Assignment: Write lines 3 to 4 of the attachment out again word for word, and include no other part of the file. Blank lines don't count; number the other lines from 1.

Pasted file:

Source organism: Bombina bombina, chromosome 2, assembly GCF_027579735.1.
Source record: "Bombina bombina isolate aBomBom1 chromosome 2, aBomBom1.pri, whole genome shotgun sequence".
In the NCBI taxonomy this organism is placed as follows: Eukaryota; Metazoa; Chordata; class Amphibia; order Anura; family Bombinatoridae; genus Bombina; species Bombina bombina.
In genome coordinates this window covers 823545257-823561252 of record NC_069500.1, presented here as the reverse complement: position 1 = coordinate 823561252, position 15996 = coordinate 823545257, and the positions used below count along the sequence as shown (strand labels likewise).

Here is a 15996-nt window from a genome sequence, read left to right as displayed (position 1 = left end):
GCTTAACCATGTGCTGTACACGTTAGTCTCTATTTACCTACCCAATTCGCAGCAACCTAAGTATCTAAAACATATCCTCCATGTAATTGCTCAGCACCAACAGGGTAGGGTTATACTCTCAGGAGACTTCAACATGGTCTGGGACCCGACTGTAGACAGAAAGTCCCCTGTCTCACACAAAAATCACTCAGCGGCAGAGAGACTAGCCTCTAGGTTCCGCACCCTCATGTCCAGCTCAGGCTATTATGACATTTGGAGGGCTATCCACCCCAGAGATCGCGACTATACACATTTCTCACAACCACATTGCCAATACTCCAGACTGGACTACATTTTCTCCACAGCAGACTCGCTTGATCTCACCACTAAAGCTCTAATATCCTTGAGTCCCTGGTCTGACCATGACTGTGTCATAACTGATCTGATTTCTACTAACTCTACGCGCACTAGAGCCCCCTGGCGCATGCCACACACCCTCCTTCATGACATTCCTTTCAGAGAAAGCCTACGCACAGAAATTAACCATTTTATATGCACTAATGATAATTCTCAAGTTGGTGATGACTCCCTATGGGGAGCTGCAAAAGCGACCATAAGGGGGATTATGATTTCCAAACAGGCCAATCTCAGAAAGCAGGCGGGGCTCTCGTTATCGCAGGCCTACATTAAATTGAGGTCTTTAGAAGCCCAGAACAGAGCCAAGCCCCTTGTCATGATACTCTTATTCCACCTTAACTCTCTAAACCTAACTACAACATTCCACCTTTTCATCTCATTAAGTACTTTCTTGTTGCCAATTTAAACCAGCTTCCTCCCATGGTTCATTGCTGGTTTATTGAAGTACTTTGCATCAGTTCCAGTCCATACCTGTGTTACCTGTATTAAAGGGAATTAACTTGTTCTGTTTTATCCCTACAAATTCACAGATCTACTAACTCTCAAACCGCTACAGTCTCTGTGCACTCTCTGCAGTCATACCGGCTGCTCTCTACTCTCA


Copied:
In the NCBI taxonomy this organism is placed as follows: Eukaryota; Metazoa; Chordata; class Amphibia; order Anura; family Bombinatoridae; genus Bombina; species Bombina bombina.
In genome coordinates this window covers 823545257-823561252 of record NC_069500.1, presented here as the reverse complement: position 1 = coordinate 823561252, position 15996 = coordinate 823545257, and the positions used below count along the sequence as shown (strand labels likewise).